And so, I think the U.S. can do it, but it's not going to be easy. And those European countries, where the men's pro leagues have women's teams

now. So, they are investing big-time in the pro league for women in Europe, England, Germany, Sweden. And of course, Canada is the reigning Olympic

gold medalist from Tokyo two years ago, and they have 40-year-old Christine Sinclair, one of the greatest to ever play the game. So, let's not rule out

Canada as a possible rival for the U.S. as well.

GOLODRYGA: Listen, I love sports so much, and as a journalist, I specially love it because it's the only time that I can show my true colors and my

favoritism, and I am going all Team USA. And speaking of colors, I can't wait to see what color Megan Rapinoe's hair will be during these games. So,

go, Team USA. Go women's soccer. Go women sports. Christine Brennan, great to see you.

BRENNAN: Bianna, thank you very much. You too.

GOLODRYGA: Well, America's elder statesman, Henry Kissinger, is in China to meet with the country's leader. No, it's not the early 1970s, when he

and then-President Nixon opened the door to that country, it is the present day. And the centennial -- former security of state -- secretary of state

visits at a time when relations are at a historic low.

Earlier this week, U.S. Climate Envoy John Kerry left with little after talks on the climate crisis hit a wall. I spoke with the current -- about

the current tensions with Keyu Jin, an expert on China and a professor at the London School of Economics. Her latest book, "The New China Playbook,"

aims to dispel some of the myths and misunderstandings the West has about Beijing. Here's our conversation.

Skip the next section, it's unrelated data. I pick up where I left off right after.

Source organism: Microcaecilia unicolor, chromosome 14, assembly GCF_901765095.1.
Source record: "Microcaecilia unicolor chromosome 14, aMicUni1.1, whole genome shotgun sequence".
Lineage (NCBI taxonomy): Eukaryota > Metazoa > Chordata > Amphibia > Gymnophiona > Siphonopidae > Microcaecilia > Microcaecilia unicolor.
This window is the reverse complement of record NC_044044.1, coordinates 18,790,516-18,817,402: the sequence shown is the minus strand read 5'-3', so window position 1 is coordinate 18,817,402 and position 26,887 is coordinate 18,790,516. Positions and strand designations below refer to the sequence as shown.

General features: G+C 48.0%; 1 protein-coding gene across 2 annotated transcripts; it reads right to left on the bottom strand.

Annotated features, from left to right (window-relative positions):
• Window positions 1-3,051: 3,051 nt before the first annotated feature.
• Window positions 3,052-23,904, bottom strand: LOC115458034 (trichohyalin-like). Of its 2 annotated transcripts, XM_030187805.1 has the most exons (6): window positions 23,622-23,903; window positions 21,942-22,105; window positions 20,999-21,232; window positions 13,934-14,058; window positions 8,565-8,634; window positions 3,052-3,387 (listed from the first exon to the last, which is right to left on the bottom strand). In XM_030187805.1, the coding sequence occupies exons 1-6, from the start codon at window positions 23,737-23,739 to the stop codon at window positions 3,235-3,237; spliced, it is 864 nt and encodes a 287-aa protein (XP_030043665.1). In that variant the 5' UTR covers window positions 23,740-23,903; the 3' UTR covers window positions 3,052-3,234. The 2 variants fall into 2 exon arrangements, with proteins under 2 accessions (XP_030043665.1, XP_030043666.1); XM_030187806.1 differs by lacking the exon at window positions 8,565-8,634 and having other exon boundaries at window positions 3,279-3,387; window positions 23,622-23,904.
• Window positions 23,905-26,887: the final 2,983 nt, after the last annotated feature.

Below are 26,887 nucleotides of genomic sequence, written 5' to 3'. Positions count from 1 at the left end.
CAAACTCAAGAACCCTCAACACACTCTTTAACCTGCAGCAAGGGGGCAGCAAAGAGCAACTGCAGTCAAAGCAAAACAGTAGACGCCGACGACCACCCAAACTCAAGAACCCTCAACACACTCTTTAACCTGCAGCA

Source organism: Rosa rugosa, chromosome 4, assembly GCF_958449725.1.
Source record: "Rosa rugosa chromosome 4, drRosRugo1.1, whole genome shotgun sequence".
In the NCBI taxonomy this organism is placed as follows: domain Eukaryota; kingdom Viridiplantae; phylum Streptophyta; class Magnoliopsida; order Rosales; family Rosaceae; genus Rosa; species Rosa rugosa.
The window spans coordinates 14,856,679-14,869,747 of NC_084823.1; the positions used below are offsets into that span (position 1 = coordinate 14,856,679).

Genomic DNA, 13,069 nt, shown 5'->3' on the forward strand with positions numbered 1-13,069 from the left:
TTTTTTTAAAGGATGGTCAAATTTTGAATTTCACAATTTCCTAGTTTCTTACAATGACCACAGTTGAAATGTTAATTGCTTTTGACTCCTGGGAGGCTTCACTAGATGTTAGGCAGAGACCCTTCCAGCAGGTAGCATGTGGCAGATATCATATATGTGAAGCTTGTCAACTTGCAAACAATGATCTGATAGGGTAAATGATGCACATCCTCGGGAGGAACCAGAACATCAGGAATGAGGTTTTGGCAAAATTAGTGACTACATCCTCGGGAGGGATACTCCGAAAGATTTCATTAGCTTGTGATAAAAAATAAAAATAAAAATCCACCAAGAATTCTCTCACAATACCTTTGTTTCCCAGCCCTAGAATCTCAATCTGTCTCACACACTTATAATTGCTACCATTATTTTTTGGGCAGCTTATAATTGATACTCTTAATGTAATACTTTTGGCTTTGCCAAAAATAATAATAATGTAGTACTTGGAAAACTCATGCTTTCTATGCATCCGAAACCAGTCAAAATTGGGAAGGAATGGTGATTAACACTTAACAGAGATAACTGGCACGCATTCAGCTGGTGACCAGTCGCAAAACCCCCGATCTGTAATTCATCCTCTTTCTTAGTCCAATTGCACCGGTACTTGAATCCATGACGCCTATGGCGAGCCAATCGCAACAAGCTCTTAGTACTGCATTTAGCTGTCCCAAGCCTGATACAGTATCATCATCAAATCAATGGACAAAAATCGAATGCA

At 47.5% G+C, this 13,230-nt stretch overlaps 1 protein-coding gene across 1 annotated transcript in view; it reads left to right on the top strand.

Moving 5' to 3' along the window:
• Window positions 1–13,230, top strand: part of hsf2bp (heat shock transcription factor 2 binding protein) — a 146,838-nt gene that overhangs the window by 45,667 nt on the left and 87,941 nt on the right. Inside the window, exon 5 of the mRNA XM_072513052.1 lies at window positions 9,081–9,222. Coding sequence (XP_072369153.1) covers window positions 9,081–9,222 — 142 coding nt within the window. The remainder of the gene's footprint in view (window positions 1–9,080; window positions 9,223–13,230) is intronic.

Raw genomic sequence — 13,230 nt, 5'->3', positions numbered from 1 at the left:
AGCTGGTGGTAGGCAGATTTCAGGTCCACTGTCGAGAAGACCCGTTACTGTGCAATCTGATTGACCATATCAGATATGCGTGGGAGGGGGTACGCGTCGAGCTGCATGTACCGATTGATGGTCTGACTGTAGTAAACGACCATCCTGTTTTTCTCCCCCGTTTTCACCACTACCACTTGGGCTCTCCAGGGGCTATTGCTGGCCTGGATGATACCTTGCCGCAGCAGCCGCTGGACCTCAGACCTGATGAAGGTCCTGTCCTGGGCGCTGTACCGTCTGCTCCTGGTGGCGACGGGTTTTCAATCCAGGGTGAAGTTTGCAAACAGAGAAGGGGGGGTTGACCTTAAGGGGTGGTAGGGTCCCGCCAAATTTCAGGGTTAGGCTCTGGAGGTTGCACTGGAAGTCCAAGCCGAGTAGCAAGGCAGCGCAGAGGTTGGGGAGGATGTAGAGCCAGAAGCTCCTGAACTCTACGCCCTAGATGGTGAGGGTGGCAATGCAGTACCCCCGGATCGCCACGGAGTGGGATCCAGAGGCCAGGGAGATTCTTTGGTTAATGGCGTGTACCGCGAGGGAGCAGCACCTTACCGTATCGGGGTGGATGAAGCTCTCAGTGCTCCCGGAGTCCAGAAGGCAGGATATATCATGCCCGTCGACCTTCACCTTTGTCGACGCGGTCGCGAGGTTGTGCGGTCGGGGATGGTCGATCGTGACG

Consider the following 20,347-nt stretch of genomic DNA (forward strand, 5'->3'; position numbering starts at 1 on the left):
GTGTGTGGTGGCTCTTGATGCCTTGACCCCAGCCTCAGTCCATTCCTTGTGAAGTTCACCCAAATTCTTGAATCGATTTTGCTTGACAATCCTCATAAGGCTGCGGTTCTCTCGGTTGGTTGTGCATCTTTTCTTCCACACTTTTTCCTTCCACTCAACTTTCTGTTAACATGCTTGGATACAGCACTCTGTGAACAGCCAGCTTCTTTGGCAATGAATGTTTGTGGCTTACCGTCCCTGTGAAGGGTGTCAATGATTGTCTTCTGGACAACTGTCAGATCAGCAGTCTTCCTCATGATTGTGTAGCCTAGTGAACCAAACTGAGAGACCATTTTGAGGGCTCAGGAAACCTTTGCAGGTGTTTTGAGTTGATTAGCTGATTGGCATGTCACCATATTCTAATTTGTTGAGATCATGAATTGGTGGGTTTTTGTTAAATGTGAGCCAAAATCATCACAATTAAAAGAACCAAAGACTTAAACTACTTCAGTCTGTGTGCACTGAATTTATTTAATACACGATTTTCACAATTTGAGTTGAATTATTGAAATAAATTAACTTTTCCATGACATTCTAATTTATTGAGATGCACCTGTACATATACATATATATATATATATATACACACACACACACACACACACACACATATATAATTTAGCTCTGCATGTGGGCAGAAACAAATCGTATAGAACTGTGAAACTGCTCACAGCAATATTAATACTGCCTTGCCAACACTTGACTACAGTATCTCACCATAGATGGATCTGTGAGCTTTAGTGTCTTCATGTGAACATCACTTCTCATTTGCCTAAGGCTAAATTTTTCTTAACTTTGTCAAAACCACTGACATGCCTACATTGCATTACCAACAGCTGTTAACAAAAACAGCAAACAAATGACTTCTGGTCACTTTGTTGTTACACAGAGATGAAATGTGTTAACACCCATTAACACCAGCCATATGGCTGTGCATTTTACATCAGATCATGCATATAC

Hey, thank you so much for joining us today. Let's start with the lesson stellar economic out of China for the past several months now. We just

found out the second quarter of GDP grew at 0.8 percent compared with the previous three months. Property investment has been in decline, it makes up

about a quarter of the overall GDP, it slid 8 percent in the first half of the year. We also know the trade is down as well. And this is prompting

concerns among many economists that it's time for China to consider both a monetary and fiscal stimulus for the country.

It doesn't appear that that's the direction that President Xi is prepared to take right now, and instead, some observers are saying that he is

adhering to a position of maintaining strategic focus. One expert put it this way, he said, Xi Jinping does not define economic success in terms of

GDP growth, he defines it in terms of tech, self-sufficiency. Would you agree with that assessment?



are some serious confidence issues in the Chinese economy, and we got to understand whether this is really cyclical matters or long-term structural

decline. And I'm more inclined to believe that it is more towards the former.

I mean, just to put things into perspective, China did grow three times the world's average growth rate in the second quarter and is likely going to

contribute to 35 percent of global growth. So, that is all fine, relatively speaking, but of course, it's much below market expectations.

And as you rightly pointed out, there's a clear preference of the state, of the leadership towards the supply rather than towards demand. There's this

view of harnessing resources for a longer-term strategic goals like high- tech and national security rather than short-term stimulus that can help on the demand side, which is really actually what the economy is in trouble,

the lack of demand in the country.

GOLODRYGA: Why do you think that there's not a long-term structural issue at play here given that we're seeing a decline, a shrinking demographic in

the country, and real concern about what the future there looks like and about a 20 percent unemployment rate among the youth population there in

the country?

JIN: I think the structural factors are still a bit overestimated currently. But if we're looking at an economy that's trying to wean off of

property, which broadly, broadly speaking accounted for a third the country's, GDP and a highly indebted government, local government,